Geopo­lit­i­cal com­plex­ity and risk

Finweek English Edition - - IN BRIEF -

As pol­i­tics and eco­nomics are in­ter­twined, given the un­pre­dictable state of economies, Sil­ver­stein ad­vises busi­nesses to do ex­ten­sive sce­nario plan­ning. They should con­sider a “port­fo­lio of pos­si­ble fu­tures” to pre­pare for dif­fer­ent and mul­ti­ple pos­si­ble out­comes.

2Eco­nomic sur­prises are small events or “black swans” that up­set the ap­ple cart, ex­plains Sil­ver­stein. Our abil­ity to make pre­dic­tions of the fu­ture based on ob­ser­va­tions of the past has been di­min­ished given the ab­nor­mal op­er­a­tion of fi­nan­cial sys­tems since the 2008 cri­sis. “The eco­nomic sys­tem of the world is out of con­trol, and out of con­trol means that we can’t look to the past to give us in­sight about the fu­ture.”

3Eco­nomic sur­prises and sta­bil­ity

Cy­ber­se­cu­rity spot­light

in­tel­lec­tual prop­erty. The world has a young pop­u­la­tion that “grew up on the in­ter­net”, so the skill level of peo­ple en­gag­ing in cy­ber­crime has in­creased.

“Fif­teen years ago, we had a small sub­set of a pop­u­la­tion that had this e x per t i s e, now we have a whole gen­er­a­tion,” says Sil­ver­stein.

Tough eco­nomic times have driven more peo­ple to crime, says Sil­ver­stein. Busi­nesses will take steps to pro­tect them­selves and cy­ber­se­cu­rity com­pa­nies are likely to spring up. There are also new kinds of pro­tec­tion tech­nolo­gies like dou­ble au­then­ti­ca­tion pro­cesses and one-time-use pass­words.

4New di­men­sions of digi­ti­sa­tion and con­nec­tiv­ity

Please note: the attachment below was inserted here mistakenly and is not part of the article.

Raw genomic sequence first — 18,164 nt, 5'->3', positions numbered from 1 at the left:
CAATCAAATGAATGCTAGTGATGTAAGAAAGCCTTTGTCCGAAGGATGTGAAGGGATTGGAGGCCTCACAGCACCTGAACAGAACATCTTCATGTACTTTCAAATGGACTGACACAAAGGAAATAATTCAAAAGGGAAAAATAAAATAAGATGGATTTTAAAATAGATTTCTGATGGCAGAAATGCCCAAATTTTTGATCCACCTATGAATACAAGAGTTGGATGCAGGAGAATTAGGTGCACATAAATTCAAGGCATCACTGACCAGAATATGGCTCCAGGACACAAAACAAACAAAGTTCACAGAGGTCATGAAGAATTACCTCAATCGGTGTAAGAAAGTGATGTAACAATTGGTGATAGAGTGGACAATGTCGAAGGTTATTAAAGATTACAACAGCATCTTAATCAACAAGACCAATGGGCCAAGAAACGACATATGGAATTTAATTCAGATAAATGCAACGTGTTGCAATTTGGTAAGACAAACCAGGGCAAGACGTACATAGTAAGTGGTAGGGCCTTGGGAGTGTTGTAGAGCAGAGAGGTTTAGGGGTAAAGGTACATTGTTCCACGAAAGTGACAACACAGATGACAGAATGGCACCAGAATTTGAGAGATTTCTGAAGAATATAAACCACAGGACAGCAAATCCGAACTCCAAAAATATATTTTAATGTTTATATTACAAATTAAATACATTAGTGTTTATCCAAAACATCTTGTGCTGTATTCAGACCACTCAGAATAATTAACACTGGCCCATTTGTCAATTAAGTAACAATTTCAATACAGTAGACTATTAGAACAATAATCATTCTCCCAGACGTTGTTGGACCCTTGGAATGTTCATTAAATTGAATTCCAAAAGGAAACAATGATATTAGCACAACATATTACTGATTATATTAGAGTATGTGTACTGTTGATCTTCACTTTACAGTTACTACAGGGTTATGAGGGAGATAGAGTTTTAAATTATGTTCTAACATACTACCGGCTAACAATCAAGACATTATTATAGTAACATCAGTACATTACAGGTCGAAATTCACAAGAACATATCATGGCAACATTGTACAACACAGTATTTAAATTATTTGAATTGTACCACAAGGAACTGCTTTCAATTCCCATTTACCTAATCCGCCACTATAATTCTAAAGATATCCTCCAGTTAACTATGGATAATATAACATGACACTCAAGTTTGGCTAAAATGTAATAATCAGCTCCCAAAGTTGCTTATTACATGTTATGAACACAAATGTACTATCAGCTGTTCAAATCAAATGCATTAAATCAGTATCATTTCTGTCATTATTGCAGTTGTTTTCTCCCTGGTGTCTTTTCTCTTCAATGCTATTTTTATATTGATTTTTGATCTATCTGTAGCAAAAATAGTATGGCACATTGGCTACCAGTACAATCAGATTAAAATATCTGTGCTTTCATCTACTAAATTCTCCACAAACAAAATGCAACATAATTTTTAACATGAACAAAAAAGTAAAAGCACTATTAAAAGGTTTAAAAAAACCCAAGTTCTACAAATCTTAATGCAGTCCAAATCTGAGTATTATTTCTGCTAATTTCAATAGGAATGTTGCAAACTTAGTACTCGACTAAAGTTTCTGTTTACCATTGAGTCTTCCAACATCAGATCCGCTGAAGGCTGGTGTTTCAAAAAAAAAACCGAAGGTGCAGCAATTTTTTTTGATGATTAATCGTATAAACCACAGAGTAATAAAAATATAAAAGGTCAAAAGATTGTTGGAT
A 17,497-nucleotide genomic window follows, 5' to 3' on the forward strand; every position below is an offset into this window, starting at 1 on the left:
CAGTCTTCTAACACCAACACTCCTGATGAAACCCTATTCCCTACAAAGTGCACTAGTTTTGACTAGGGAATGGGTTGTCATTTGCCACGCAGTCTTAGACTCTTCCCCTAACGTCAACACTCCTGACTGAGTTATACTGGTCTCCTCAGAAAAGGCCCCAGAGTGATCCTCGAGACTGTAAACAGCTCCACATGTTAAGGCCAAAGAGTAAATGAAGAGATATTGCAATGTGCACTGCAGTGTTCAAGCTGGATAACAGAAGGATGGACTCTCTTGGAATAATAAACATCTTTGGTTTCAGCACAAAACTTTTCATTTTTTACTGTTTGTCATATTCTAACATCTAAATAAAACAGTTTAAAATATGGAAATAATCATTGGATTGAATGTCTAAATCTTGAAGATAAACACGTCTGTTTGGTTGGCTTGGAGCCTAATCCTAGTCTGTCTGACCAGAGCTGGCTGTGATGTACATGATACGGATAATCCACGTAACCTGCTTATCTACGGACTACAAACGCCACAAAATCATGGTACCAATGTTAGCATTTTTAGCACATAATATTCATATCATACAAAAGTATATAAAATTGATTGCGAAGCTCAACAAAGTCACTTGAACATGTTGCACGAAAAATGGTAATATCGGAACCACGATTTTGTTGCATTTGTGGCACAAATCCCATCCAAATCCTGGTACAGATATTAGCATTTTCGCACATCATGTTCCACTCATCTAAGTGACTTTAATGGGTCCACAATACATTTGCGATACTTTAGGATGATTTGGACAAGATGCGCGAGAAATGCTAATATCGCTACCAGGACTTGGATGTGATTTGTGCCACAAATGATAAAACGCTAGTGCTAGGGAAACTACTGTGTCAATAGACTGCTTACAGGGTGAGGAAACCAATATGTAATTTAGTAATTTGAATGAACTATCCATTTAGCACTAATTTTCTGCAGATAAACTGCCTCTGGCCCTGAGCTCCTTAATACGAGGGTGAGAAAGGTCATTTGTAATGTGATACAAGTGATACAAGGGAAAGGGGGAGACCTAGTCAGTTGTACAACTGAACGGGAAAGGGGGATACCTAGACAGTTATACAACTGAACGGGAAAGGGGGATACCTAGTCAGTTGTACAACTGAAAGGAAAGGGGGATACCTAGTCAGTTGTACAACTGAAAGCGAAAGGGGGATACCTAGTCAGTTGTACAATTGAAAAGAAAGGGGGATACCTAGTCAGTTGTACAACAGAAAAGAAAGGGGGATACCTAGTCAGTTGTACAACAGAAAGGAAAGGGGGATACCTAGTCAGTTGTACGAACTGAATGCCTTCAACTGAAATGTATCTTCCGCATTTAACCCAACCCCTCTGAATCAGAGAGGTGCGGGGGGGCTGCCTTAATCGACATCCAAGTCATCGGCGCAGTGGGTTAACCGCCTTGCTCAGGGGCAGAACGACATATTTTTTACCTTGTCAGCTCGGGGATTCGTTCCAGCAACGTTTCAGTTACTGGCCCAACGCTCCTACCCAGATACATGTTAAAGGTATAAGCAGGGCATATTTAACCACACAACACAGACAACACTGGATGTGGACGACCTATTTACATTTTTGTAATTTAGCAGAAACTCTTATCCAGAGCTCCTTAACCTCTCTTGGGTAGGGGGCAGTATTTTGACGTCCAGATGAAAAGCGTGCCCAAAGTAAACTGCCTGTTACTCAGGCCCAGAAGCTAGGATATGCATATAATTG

The “i nter net of t hings” or t he phe­nom­e­non of hav­ing com­put­ing dev i ces em­bed­ded with i nter net in­fra­struc­ture will trans­form the way in which busi­ness is con­ducted. Sil­ver­stein ar­gues that in South Africa, chal­lenges are dif­fer­ent.

6Gen­er­a­tional chang­ing of the guard Wit h more of t he b a b y boomer gen­er­a­tion reach­ing re­tire­ment age, a higher ex­ec­u­tive turnover and the adop­tion of a growth mind­set in busi­ness, a younger gen­er­a­tion of CEOs are tak­ing the stage. The ef­fect of chang­ing tech­nol­ogy and chang­ing con­sumer cul­ture means that a more youth­ful per­spec­tive is re­quired to man­age busi­nesses.

7Chal­lenges to demo­cratic sys­tems

The “as­sault” on demo­cratic pr i nci­ples comes f r om di f f er­ent di­rec­tions, says Sil­ver­stein. Coun­tries like Afghanistan, Iraq and Libya are just some ex­am­ples of failed states that had democ­racy forced on them. “Maybe not all so­ci­eties are ready for democ­racy. I be­lieve it’s right for all so­ci­eties, but not all are ready for it.”

In SA, he says that the smooth tran­si­tion of power af­ter each demo­cratic elec­tion shows that democ­racy has been a suc­cess. How­ever, whether SA’s democ­racy will still be con­sid­ered a suc­cess in 100 years de­pends on whether the econ­omy will be health­ier.

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